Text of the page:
Based on my experience at least, electrostatic discharge in hydraulic systems is not a widespread problem. But for reasons I’ll explain in a moment, it may be on the increase. So it’s definitely something you need to be aware of.
As you probably remember from school science experiments, electrostatic charge is generated whenever there is friction between two bodies moving relative to each other. No real surprise then, that electrostatic charge generation occurs in hydraulic systems as a result of friction between the fluid and system components.
A common symptom of electrostatic discharge in a hydraulic system is an audible clicking noise as charge repeatedly increases and then discharges to a surface of lower voltage through sparking. And this often occurs in a filter – resulting in burn marks and other damage to the hydraulic filter element.
While you may yet to have come across a ‘clicking’ hydraulic filter assembly, there are a couple of reasons why this problem may be becoming more common. The first is a growing trend towards the use of hydraulic oils with non-metallic additives. Hydraulic oils with zinc-based anti-wear additives have relatively high conductivity.
Hydraulic oils with good conductivity assist the dissipation of electrostatic charge as it moves around the system. Studies have shown that hydraulic oils with zinc-based, anti-wear additives rarely accumulate enough charge for harmful discharge to occur. Synthetic hydraulic oils and those with non-metallic anti-wear additives on the other hand, have much lower conductivity. This increases the potential for electrostatic charge accumulation and therefore, the likelihood of discharge.
The second reason the incidence of electrostatic discharge may be on the increase, is the change in materials used to manufacture filter elements. Hydraulic filter elements are being made so they are more easily disposed of in an environmentally acceptable way. This has led to the increased use of non-metallic materials in filter element construction and designs where the metal core is part of the housing and not the element. The combined effect of these changes has been to lower the conductivity and increase the capacitance of hydraulic filter elements.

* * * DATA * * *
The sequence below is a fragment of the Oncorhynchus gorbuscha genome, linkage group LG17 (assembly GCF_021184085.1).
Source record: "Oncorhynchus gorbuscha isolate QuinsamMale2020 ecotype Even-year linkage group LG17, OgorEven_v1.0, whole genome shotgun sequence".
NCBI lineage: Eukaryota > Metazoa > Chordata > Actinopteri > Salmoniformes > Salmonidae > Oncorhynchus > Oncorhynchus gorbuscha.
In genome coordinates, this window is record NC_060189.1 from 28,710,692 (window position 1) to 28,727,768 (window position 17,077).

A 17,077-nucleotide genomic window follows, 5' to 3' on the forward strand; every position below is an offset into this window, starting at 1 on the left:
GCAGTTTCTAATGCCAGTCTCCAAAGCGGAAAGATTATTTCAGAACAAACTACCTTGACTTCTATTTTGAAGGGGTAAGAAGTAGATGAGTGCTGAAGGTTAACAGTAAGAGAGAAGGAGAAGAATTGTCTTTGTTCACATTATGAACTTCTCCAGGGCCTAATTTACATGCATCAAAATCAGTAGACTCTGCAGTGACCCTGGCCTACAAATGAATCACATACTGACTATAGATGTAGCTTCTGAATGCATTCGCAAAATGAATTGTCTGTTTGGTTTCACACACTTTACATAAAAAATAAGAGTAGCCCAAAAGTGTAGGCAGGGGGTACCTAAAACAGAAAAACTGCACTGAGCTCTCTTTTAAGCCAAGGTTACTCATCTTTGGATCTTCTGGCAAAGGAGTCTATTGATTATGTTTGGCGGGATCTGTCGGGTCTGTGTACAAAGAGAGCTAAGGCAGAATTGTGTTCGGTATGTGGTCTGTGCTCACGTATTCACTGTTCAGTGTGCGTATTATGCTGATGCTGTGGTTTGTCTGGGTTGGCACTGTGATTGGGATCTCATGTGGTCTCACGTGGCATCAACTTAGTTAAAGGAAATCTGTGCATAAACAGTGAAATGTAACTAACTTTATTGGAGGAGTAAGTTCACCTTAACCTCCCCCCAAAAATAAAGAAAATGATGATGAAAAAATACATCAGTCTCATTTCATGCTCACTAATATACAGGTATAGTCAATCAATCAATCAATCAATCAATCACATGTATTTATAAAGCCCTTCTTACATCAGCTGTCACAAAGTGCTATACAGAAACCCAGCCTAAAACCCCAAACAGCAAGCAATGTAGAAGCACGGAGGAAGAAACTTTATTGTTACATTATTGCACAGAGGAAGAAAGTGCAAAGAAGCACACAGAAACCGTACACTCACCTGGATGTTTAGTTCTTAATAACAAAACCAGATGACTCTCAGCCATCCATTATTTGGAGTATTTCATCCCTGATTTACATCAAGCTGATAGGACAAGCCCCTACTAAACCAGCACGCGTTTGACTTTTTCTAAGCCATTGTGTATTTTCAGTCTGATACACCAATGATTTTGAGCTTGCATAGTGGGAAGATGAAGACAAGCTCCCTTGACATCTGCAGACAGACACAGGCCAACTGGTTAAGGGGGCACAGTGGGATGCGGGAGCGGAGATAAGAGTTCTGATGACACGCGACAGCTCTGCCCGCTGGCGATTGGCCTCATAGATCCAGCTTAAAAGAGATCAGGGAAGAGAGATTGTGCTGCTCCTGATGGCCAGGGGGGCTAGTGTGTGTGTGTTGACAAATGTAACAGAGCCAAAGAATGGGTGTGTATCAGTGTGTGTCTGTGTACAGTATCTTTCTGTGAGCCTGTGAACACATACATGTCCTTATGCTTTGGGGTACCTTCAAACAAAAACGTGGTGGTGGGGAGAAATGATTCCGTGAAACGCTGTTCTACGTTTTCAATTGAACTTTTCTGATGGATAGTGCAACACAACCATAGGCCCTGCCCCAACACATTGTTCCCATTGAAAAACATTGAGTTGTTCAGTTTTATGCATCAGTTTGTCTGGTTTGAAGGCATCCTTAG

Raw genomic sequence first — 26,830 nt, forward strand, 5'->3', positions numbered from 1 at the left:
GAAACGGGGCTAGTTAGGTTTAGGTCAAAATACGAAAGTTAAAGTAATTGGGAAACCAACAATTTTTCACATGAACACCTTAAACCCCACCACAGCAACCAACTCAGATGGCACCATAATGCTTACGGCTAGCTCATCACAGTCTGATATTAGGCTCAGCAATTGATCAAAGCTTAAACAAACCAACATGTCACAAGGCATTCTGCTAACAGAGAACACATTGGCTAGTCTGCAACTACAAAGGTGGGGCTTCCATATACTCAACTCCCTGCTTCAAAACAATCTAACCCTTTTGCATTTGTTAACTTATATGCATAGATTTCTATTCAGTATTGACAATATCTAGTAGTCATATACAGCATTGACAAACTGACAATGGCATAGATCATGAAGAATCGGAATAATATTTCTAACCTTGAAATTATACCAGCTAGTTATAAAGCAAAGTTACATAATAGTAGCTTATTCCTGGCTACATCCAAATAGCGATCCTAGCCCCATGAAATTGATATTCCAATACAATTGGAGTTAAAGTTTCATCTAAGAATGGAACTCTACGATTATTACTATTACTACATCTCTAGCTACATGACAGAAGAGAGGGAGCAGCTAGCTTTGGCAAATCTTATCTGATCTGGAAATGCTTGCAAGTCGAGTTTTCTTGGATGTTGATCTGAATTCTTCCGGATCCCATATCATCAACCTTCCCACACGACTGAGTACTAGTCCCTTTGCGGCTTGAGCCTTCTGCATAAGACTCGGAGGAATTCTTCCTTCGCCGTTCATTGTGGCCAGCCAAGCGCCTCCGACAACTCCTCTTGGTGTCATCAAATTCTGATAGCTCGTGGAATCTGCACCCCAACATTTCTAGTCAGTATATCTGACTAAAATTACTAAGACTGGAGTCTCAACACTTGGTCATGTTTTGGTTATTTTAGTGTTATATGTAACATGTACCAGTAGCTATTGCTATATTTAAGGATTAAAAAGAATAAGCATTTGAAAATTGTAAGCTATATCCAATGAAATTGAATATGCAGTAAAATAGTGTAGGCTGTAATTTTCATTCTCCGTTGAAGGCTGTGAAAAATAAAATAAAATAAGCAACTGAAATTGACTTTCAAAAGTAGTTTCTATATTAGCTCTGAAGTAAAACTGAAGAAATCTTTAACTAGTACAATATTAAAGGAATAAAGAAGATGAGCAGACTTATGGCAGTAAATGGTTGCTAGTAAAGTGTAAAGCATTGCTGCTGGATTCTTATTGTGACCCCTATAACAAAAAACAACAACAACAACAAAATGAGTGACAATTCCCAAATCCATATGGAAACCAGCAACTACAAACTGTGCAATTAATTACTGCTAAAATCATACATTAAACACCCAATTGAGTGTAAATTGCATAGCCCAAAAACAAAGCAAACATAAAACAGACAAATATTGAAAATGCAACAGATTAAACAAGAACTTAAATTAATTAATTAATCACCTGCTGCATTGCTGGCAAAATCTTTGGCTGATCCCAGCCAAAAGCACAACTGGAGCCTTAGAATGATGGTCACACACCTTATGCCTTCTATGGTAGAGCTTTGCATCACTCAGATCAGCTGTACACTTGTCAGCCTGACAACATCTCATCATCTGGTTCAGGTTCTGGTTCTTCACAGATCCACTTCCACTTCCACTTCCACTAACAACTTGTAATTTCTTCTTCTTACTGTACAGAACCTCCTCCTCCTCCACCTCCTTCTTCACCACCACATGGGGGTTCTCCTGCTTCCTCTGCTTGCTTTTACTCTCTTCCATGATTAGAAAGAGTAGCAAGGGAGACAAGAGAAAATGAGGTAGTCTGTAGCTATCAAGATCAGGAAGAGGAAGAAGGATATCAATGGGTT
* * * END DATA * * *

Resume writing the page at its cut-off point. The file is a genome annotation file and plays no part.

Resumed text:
That said, this is not a problem that’s being ignored by hydraulic filter manufacturers. All are aware of the issue, and most are researching the problem and developing ways to minimize or eliminate it.
But what can you do if you come across an instance of electrostatic discharge in the meantime?
Well, while grounding of the hydraulic system reservoir, piping and filter housings prevents arcing to nearby conductors, it does not prevent electrostatic charging of the fluid or filter media, nor does it accelerate the decay of the charge. However, the charge generated in hydraulic filter elements can be reduced by increasing filter size. This reduces flow density through the filter and therefore the amount of charge generated. And increasing the volume of oil in the hydraulic system, by increasing tank size for example, extends the time between successive charge generations and also increases the available time for the charge to decay.
As you can see, electrostatic charge and its discharge is another reason why skimping on tank size and filter capacity can be a costly mistake. And to discover six other costly mistakes you want to be sure to avoid with your hydraulic equipment, get “Six Costly Mistakes Most Hydraulics Users Make… And How You Can Avoid Them!” available for FREE download here.
I’ve been a long time suscriber and reader of your Hydraulics Pro Club and your emails. These are both excellent and highly recommended. I appreciate that you are willing to work apart from the accepted industry knowledge base. A good example of this is the removal of suction strainers.
When I see a recommendation of this type, I start to look at the available documentation and science behind the claims.
This issue with ESD in filters seems to only be supported by filter manufacturers whose articles end in a sales pitch for their particular solution to the problem. Are there any independent studies that you are aware of to support this? There seems to be conflicting information about whether non metallic additives cause the issue. I’m having problems with the idea of fluid running nearly exclusively in steel conductors building up a static charge.
Yes indeed, as I said at the start of my post, in my own experience, ESD is not a major issue in hydraulic systems. A google search reveals a number of papers and case studies, most of which are not specific to hydraulic systems. All that said however, I do know of instances where this has occurred in a hydraulic system. So it is something that all hydraulics users should be aware of. But they should be alert not alarmed.